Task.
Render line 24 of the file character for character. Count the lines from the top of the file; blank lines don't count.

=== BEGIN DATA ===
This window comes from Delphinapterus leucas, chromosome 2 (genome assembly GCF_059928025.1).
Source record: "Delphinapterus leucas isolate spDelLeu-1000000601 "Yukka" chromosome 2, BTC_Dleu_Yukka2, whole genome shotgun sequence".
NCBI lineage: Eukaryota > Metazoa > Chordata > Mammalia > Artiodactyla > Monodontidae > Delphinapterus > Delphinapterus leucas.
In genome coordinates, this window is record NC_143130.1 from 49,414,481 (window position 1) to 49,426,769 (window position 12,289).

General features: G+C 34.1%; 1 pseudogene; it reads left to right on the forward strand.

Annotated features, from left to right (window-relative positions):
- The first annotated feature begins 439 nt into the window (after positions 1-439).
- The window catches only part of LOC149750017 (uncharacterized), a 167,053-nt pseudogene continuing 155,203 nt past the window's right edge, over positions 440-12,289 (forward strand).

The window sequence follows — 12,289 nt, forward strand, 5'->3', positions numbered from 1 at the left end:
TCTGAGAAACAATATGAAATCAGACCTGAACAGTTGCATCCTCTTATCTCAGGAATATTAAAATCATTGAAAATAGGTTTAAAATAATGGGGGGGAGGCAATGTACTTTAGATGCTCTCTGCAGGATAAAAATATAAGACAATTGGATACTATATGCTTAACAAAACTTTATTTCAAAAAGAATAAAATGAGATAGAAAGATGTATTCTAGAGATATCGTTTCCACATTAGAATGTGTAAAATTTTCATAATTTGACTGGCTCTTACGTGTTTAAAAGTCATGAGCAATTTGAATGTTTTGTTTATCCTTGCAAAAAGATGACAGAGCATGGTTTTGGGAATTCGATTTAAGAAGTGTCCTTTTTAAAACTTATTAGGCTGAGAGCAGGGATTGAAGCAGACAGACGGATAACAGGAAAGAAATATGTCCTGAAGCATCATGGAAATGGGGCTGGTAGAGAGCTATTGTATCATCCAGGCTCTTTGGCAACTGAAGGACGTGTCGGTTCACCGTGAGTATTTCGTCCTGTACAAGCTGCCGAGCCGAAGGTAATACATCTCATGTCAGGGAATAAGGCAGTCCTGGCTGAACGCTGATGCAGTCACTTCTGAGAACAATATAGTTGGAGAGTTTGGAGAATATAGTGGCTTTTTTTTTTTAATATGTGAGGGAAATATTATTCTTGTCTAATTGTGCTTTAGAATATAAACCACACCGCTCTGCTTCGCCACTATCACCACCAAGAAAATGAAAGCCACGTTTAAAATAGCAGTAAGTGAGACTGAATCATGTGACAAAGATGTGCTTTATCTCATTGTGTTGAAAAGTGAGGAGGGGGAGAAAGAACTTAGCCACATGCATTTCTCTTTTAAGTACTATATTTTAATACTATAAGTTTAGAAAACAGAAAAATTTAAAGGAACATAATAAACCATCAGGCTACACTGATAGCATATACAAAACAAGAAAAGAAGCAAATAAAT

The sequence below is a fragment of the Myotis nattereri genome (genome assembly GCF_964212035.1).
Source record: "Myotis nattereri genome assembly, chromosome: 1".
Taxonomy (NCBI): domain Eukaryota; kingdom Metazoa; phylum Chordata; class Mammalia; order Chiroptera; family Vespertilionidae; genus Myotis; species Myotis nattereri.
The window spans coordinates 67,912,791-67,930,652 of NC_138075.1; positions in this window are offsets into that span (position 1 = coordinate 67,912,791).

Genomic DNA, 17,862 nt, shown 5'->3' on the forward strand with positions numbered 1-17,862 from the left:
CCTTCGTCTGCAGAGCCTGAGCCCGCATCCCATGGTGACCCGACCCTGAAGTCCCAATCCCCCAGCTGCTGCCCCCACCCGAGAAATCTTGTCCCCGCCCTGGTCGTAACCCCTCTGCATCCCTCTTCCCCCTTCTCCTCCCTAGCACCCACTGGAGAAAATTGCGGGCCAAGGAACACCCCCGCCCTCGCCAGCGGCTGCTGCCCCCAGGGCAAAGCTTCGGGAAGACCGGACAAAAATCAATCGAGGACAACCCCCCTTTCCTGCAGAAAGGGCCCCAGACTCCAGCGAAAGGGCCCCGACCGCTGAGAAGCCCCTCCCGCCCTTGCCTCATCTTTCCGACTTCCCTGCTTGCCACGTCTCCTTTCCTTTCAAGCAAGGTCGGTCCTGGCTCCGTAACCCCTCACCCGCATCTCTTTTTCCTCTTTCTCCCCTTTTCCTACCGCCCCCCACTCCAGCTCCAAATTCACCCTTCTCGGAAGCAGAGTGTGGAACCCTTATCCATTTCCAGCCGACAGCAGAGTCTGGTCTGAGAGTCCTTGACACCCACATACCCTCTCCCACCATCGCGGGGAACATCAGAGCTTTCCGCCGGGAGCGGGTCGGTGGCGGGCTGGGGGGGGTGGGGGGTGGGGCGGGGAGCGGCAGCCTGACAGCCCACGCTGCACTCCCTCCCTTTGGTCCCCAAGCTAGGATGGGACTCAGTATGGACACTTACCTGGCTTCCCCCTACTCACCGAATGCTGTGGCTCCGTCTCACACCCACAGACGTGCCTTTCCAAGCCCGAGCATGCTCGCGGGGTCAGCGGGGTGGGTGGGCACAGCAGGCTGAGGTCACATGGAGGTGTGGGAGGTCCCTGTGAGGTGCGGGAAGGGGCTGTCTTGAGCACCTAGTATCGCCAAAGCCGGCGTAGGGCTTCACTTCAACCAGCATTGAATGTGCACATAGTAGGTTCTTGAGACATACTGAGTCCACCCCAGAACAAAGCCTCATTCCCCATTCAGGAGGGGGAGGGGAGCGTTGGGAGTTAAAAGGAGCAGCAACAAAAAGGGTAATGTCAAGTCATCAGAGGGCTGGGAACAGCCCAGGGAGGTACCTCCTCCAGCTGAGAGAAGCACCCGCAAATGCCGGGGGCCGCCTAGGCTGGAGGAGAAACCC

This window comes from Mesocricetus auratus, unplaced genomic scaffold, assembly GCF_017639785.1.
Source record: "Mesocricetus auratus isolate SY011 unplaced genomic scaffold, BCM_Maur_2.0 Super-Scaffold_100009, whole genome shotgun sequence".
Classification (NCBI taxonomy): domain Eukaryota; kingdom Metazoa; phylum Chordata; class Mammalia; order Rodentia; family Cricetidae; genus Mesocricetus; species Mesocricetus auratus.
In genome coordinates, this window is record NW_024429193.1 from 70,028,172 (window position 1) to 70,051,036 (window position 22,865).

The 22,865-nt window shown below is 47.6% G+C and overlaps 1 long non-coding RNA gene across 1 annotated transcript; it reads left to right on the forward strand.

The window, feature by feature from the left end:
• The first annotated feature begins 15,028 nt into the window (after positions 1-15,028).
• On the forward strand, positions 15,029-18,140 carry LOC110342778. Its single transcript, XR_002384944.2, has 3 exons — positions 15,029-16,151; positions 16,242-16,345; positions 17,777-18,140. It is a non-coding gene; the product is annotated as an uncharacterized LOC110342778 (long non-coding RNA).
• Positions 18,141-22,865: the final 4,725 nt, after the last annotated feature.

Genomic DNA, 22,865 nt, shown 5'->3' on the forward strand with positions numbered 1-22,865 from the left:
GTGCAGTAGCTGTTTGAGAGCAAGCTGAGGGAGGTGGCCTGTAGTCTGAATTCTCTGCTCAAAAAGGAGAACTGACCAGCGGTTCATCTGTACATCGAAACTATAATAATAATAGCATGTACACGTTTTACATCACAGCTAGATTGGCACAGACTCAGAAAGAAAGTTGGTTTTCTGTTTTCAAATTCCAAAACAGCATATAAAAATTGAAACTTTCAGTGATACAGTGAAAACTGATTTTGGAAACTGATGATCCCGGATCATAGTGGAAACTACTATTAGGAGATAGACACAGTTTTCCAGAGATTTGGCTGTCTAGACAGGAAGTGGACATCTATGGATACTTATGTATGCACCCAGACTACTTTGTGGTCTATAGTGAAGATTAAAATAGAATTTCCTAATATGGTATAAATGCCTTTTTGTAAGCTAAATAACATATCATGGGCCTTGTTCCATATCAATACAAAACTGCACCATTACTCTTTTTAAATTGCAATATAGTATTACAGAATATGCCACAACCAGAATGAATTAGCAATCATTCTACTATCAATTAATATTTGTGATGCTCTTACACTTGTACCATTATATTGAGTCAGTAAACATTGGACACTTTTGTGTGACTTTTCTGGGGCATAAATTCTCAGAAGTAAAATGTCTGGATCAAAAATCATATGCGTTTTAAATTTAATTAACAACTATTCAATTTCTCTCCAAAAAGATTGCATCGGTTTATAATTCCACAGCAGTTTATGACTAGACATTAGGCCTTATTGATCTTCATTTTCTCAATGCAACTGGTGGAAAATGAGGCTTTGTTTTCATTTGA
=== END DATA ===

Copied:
• On the forward strand, positions 15,029-18,140 carry LOC110342778. Its single transcript, XR_002384944.2, has 3 exons — positions 15,029-16,151; positions 16,242-16,345; positions 17,777-18,140. It is a non-coding gene; the product is annotated as an uncharacterized LOC110342778 (long non-coding RNA).